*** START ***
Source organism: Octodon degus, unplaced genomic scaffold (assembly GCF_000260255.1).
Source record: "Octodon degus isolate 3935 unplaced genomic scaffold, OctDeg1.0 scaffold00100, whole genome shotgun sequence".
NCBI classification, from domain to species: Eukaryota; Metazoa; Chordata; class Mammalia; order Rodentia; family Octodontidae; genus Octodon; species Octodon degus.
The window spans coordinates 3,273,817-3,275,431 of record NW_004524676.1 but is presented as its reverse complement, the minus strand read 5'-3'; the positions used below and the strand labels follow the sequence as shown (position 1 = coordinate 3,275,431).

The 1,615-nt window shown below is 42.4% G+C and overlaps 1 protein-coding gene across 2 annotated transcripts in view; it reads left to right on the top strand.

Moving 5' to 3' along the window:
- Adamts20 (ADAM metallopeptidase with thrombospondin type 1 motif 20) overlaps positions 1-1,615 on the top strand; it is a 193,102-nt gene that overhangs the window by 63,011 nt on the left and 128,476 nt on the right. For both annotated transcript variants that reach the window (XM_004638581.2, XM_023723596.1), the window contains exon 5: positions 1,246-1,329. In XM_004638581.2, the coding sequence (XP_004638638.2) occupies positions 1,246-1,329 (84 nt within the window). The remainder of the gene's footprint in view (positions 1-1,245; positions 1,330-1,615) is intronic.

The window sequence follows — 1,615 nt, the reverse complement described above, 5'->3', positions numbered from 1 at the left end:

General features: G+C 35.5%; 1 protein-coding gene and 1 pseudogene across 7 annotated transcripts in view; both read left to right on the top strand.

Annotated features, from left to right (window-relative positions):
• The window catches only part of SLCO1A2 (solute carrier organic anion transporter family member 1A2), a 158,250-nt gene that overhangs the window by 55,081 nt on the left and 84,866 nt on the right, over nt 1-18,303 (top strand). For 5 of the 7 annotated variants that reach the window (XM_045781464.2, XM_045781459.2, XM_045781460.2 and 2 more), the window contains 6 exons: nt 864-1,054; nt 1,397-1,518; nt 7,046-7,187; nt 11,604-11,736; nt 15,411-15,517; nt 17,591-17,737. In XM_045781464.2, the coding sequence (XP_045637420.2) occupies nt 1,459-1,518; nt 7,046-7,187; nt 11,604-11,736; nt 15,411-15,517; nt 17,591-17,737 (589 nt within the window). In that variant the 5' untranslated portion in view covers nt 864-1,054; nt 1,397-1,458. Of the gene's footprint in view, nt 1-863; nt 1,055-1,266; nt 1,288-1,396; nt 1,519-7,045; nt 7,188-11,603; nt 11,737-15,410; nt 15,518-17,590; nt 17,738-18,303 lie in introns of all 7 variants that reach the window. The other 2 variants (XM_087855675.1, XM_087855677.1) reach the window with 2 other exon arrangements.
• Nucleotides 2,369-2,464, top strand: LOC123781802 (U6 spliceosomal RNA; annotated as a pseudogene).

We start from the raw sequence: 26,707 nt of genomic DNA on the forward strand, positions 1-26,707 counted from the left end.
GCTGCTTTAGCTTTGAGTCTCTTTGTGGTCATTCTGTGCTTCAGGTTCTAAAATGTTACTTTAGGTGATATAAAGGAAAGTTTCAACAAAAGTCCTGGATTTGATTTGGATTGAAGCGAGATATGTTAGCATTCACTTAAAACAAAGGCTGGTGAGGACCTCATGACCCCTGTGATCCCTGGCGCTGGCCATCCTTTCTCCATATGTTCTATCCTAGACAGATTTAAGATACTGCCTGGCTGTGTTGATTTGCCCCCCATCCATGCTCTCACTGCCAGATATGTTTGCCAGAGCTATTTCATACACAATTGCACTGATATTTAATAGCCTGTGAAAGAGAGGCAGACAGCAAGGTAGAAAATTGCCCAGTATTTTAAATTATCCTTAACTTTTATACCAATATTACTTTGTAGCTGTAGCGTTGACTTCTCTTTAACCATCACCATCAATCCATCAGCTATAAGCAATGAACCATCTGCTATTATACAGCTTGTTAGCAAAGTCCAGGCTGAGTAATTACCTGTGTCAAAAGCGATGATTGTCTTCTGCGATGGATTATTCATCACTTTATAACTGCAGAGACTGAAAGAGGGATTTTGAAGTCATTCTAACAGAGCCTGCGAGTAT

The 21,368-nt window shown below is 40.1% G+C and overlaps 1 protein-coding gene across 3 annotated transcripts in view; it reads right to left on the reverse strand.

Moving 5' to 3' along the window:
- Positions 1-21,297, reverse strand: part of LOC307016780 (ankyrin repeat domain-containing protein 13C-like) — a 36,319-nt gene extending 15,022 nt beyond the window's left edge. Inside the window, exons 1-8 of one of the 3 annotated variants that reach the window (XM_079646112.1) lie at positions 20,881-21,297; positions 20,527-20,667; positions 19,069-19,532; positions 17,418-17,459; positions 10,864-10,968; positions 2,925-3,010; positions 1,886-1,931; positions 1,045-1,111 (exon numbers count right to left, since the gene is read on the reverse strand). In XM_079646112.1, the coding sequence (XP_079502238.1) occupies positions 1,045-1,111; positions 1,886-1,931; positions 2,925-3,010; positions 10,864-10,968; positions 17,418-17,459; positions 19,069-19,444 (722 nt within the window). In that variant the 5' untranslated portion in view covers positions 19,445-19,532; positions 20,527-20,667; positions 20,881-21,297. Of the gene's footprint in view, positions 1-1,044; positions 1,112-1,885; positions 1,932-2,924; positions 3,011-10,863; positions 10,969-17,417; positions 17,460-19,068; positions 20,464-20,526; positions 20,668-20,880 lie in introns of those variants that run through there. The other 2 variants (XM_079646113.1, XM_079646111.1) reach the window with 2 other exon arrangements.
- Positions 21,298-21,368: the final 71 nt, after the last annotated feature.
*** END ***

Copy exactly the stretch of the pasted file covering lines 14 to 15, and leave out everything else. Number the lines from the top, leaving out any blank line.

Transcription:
GCTGCTTTAGCTTTGAGTCTCTTTGTGGTCATTCTGTGCTTCAGGTTCTAAAATGTTACTTTAGGTGATATAAAGGAAAGTTTCAACAAAAGTCCTGGATTTGATTTGGATTGAAGCGAGATATGTTAGCATTCACTTAAAACAAAGGCTGGTGAGGACCTCATGACCCCTGTGATCCCTGGCGCTGGCCATCCTTTCTCCATATGTTCTATCCTAGACAGATTTAAGATACTGCCTGGCTGTGTTGATTTGCCCCCCATCCATGCTCTCACTGCCAGATATGTTTGCCAGAGCTATTTCATACACAATTGCACTGATATTTAATAGCCTGTGAAAGAGAGGCAGACAGCAAGGTAGAAAATTGCCCAGTATTTTAAATTATCCTTAACTTTTATACCAATATTACTTTGTAGCTGTAGCGTTGACTTCTCTTTAACCATCACCATCAATCCATCAGCTATAAGCAATGAACCATCTGCTATTATACAGCTTGTTAGCAAAGTCCAGGCTGAGTAATTACCTGTGTCAAAAGCGATGATTGTCTTCTGCGATGGATTATTCATCACTTTATAACTGCAGAGACTGAAAGAGGGATTTTGAAGTCATTCTAACAGAGCCTGCGAGTAT

The 21,368-nt window shown below is 40.1% G+C and overlaps 1 protein-coding gene across 3 annotated transcripts in view; it reads right to left on the reverse strand.